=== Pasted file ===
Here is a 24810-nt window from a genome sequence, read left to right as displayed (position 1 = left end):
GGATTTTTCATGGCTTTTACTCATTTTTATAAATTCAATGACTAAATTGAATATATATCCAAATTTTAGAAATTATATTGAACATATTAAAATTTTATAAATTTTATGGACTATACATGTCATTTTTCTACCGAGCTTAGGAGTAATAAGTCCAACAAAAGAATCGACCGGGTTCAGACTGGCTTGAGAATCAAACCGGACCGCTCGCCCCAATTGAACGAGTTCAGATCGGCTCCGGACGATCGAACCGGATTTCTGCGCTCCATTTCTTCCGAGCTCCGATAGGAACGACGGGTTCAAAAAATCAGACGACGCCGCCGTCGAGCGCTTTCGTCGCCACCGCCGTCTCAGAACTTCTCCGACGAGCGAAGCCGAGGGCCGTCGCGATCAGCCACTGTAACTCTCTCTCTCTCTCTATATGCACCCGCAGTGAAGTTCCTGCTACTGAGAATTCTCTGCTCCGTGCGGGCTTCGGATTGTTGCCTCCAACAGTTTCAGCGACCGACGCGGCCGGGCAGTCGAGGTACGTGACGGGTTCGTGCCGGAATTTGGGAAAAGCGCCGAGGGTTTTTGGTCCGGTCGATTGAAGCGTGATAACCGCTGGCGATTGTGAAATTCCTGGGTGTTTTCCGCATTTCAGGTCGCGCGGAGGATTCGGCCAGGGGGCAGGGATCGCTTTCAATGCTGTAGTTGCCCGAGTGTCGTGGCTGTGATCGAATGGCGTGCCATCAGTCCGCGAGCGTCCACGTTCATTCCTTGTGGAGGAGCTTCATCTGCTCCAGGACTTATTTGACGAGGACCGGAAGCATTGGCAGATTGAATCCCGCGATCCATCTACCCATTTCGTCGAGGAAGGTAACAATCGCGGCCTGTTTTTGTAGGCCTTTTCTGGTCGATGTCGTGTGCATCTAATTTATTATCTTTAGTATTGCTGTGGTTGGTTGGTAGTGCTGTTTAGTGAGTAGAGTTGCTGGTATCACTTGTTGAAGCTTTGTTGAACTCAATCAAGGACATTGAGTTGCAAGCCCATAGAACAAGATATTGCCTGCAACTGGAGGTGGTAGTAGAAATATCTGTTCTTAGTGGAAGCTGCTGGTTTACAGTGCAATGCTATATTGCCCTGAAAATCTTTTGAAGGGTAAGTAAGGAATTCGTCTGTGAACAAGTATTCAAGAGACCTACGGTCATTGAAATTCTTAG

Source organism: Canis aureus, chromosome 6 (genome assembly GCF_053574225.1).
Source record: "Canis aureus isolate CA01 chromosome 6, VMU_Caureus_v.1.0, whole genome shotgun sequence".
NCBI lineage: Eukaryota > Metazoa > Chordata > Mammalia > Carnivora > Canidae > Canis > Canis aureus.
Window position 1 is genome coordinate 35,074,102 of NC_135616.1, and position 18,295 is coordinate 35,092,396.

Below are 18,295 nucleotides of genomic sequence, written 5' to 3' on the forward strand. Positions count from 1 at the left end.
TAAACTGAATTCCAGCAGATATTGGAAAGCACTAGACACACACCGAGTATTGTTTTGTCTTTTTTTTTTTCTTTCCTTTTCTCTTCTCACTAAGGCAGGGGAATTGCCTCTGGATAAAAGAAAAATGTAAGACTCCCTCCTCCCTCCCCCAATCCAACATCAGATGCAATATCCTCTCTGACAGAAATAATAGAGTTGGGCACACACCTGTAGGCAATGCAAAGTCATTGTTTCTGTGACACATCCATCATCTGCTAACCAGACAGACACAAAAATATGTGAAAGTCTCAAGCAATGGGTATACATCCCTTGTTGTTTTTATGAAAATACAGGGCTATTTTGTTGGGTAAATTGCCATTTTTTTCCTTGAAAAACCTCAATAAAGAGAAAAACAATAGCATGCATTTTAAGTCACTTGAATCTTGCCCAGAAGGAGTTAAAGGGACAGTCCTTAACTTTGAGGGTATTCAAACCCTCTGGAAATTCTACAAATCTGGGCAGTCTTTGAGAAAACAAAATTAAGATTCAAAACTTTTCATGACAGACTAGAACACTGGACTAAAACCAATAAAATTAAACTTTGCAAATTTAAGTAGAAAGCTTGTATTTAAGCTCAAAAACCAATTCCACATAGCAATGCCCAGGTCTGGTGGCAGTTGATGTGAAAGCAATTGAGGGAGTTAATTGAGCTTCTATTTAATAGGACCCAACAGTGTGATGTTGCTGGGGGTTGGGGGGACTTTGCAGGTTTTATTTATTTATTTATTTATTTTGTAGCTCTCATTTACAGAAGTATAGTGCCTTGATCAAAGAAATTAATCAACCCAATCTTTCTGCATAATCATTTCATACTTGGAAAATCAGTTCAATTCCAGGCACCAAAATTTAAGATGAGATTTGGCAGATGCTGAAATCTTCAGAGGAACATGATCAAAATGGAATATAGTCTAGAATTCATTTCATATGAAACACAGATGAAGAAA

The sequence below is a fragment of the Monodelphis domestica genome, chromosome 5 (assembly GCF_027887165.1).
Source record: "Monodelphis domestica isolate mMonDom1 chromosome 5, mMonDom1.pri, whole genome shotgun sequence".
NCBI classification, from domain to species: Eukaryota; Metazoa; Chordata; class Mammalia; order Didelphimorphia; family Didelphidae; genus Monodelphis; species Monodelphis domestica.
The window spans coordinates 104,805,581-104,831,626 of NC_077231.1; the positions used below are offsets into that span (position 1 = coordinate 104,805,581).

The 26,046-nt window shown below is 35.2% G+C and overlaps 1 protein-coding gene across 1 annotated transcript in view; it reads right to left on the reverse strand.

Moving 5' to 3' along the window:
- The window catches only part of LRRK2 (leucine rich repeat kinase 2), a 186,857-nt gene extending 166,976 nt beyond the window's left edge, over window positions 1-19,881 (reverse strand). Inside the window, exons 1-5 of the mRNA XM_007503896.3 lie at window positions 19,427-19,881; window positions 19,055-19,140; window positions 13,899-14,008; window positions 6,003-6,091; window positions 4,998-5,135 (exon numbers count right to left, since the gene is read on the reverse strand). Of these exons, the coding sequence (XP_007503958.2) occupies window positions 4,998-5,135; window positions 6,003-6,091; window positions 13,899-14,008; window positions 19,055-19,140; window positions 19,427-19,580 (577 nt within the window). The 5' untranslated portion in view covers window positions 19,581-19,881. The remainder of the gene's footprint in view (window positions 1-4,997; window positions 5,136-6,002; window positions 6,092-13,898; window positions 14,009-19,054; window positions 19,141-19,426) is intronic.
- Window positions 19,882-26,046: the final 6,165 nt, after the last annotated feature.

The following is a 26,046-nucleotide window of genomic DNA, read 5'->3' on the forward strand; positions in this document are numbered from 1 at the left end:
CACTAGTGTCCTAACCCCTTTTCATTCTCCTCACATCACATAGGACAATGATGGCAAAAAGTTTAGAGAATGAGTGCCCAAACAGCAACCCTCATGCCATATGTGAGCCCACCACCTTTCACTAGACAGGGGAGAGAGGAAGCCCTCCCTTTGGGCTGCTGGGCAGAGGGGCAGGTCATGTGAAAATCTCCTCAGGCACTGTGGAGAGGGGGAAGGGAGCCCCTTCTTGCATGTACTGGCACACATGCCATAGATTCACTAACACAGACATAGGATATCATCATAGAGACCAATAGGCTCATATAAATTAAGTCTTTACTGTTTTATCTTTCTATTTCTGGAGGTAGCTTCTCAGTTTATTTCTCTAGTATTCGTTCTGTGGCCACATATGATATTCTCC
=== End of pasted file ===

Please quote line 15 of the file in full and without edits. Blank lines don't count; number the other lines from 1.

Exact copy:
- The window catches only part of LRRK2 (leucine rich repeat kinase 2), a 186,857-nt gene extending 166,976 nt beyond the window's left edge, over window positions 1-19,881 (reverse strand). Inside the window, exons 1-5 of the mRNA XM_007503896.3 lie at window positions 19,427-19,881; window positions 19,055-19,140; window positions 13,899-14,008; window positions 6,003-6,091; window positions 4,998-5,135 (exon numbers count right to left, since the gene is read on the reverse strand). Of these exons, the coding sequence (XP_007503958.2) occupies window positions 4,998-5,135; window positions 6,003-6,091; window positions 13,899-14,008; window positions 19,055-19,140; window positions 19,427-19,580 (577 nt within the window). The 5' untranslated portion in view covers window positions 19,581-19,881. The remainder of the gene's footprint in view (window positions 1-4,997; window positions 5,136-6,002; window positions 6,092-13,898; window positions 14,009-19,054; window positions 19,141-19,426) is intronic.